Fox grimaced. If that he would have landed on him, he would have been smashed to oblivion. Slowly, he ascended up the Arwing to the panel. He set the power core down, making sure to jam a few screwdrivers under it to prevent it from rolling off again, then settled back into the depression. Behind the power core was a mass of tangled multicolored rods, each directed to every electrical system in the Arwing. He filtered through each one, checking for any flaw in the superconductive material.
Finally, he found one.
One of the rods had partially melted and hung low like a limp appendage. He slowly fingered it, assessing the damage. “A pretty wicked surge must have done this, holy shit.” He said to himself. He set it down. He would have to pull the damn thing out and put in a new one. He leaned outside and took a pair of rubber handed wire cutters from the tool box. A dull pain crept along his forehead. Wincing, he rubbed the sore spot for a moment. My head hurts from the fall, no big deal. He went back to work.
Lying on his stomach he reached inward and snatched the melted wire. He pulled it taut, getting as close as possible to the opposite end and moved to cut it. A little twirling sensation danced around in his stomach and he felt a little light headed. Stopping for a second, he considered taking a break. Get his bearings back. No, might as well just slice it. He brought his shears to wire and made his incision. Lightning shot out from everywhere.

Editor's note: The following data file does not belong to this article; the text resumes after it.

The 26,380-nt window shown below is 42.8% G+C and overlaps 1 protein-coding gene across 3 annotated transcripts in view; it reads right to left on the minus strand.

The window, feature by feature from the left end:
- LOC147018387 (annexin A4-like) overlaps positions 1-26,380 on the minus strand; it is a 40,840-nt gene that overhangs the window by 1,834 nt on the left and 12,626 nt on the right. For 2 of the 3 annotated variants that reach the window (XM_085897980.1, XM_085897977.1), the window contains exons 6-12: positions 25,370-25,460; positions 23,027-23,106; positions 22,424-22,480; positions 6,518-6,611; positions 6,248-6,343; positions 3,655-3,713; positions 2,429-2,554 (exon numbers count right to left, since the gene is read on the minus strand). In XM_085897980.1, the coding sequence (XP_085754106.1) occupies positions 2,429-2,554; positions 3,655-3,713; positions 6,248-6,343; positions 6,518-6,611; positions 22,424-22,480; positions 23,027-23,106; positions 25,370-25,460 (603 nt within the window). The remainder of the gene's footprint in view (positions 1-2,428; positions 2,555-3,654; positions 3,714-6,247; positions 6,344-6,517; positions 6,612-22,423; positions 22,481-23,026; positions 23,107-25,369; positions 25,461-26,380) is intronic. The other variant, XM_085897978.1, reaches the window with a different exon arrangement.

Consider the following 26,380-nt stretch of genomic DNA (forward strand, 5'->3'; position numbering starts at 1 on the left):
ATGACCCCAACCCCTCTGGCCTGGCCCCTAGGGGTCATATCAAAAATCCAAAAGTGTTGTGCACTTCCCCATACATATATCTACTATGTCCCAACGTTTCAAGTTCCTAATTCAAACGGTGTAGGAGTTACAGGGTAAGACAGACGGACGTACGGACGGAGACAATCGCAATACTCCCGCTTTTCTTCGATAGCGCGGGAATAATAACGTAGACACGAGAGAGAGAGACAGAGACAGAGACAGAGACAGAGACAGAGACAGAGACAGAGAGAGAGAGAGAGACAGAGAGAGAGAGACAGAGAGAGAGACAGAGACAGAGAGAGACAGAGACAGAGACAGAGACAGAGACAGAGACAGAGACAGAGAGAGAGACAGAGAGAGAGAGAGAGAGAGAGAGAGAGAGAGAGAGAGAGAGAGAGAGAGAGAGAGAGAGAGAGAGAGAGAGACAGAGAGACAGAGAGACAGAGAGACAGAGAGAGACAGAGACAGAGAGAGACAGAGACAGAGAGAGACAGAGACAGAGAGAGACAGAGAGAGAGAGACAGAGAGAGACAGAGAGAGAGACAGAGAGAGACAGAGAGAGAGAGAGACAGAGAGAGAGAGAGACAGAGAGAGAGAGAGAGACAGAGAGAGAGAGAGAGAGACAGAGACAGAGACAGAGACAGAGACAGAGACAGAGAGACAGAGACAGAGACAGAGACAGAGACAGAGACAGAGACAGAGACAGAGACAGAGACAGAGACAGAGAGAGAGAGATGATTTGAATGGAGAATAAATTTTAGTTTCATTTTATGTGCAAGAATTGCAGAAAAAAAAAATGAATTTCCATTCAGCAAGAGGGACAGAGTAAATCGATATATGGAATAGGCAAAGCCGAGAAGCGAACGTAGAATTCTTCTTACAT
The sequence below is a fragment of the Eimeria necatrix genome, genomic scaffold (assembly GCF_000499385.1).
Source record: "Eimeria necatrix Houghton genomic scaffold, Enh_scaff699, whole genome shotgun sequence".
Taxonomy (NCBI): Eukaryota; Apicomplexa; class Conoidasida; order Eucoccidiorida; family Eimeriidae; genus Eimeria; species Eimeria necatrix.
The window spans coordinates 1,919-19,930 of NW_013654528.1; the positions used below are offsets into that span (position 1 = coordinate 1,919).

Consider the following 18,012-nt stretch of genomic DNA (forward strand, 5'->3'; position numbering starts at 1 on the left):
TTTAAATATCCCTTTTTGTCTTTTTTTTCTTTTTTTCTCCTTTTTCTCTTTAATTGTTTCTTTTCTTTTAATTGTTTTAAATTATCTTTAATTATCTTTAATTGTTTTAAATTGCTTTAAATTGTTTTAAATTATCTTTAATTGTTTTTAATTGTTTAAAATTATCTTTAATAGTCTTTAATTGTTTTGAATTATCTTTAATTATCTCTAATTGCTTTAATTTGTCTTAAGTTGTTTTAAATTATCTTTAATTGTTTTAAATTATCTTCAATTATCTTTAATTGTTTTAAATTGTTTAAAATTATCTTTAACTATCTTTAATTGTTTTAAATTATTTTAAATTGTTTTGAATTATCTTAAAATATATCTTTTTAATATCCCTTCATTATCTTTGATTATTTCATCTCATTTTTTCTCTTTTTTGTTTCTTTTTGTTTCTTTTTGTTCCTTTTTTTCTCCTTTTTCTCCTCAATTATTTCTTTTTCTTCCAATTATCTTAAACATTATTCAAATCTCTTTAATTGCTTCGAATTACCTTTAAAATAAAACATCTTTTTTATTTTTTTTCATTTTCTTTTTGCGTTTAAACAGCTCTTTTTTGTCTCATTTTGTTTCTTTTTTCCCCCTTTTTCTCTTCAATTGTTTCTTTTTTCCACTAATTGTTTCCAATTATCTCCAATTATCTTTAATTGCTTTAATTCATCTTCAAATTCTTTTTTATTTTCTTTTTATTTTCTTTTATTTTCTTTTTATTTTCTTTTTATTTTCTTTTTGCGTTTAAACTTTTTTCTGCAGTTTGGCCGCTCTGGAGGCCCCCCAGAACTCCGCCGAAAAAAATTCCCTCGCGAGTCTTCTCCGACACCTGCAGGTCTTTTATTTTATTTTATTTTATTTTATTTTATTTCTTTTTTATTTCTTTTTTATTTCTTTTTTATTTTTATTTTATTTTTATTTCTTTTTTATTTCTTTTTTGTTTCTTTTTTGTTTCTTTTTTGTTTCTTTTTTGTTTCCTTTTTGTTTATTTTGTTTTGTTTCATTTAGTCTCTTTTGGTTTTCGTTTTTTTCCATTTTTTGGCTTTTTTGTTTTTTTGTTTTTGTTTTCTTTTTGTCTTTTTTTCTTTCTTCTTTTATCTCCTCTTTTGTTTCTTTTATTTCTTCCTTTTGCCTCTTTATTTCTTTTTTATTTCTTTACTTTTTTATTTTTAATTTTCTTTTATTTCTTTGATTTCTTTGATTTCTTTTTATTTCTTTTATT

The crackling electricity sent his fur on end and he rocketed away. He sucked in air at a frantic pace. The sparks continued for a few seconds before snuffing out. “What the hell was that?” he said out loud. It was beyond unusual. He sat in silence, slowly breathing to calm himself. Why was he cold? He glanced down, finding his leg in a pool of liquid. Instinctively he lifted his leg, watching the glinting drops fall one by one on the fighter’s dull gray hull. The liquid followed an uneven trail across the surface. Fox massaged his forehead. It was really painful now.